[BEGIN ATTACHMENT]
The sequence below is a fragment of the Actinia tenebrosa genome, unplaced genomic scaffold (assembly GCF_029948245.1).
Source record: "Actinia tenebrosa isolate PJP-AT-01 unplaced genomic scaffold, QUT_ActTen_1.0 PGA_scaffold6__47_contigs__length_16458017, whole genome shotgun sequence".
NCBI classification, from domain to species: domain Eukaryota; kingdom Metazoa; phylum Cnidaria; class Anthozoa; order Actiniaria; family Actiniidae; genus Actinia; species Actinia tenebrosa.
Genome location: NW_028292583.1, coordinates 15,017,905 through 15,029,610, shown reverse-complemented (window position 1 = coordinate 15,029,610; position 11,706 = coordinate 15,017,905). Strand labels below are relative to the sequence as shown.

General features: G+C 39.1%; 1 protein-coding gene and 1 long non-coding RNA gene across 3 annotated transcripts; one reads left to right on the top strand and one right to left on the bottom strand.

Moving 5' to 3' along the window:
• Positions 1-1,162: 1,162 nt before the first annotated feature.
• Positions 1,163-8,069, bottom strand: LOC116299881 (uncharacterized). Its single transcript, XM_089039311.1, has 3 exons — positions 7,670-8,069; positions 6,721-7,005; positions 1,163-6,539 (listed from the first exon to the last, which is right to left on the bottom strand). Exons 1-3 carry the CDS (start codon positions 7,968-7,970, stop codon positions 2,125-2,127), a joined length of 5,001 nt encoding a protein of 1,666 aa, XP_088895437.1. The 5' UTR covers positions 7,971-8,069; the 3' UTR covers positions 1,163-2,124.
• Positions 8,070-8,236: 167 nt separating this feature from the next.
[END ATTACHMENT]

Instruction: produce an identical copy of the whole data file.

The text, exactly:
The sequence below is a fragment of the Actinia tenebrosa genome, unplaced genomic scaffold (assembly GCF_029948245.1).
Source record: "Actinia tenebrosa isolate PJP-AT-01 unplaced genomic scaffold, QUT_ActTen_1.0 PGA_scaffold6__47_contigs__length_16458017, whole genome shotgun sequence".
NCBI classification, from domain to species: domain Eukaryota; kingdom Metazoa; phylum Cnidaria; class Anthozoa; order Actiniaria; family Actiniidae; genus Actinia; species Actinia tenebrosa.
Genome location: NW_028292583.1, coordinates 15,017,905 through 15,029,610, shown reverse-complemented (window position 1 = coordinate 15,029,610; position 11,706 = coordinate 15,017,905). Strand labels below are relative to the sequence as shown.

General features: G+C 39.1%; 1 protein-coding gene and 1 long non-coding RNA gene across 3 annotated transcripts; one reads left to right on the top strand and one right to left on the bottom strand.

Moving 5' to 3' along the window:
• Positions 1-1,162: 1,162 nt before the first annotated feature.
• Positions 1,163-8,069, bottom strand: LOC116299881 (uncharacterized). Its single transcript, XM_089039311.1, has 3 exons — positions 7,670-8,069; positions 6,721-7,005; positions 1,163-6,539 (listed from the first exon to the last, which is right to left on the bottom strand). Exons 1-3 carry the CDS (start codon positions 7,968-7,970, stop codon positions 2,125-2,127), a joined length of 5,001 nt encoding a protein of 1,666 aa, XP_088895437.1. The 5' UTR covers positions 7,971-8,069; the 3' UTR covers positions 1,163-2,124.
• Positions 8,070-8,236: 167 nt separating this feature from the next.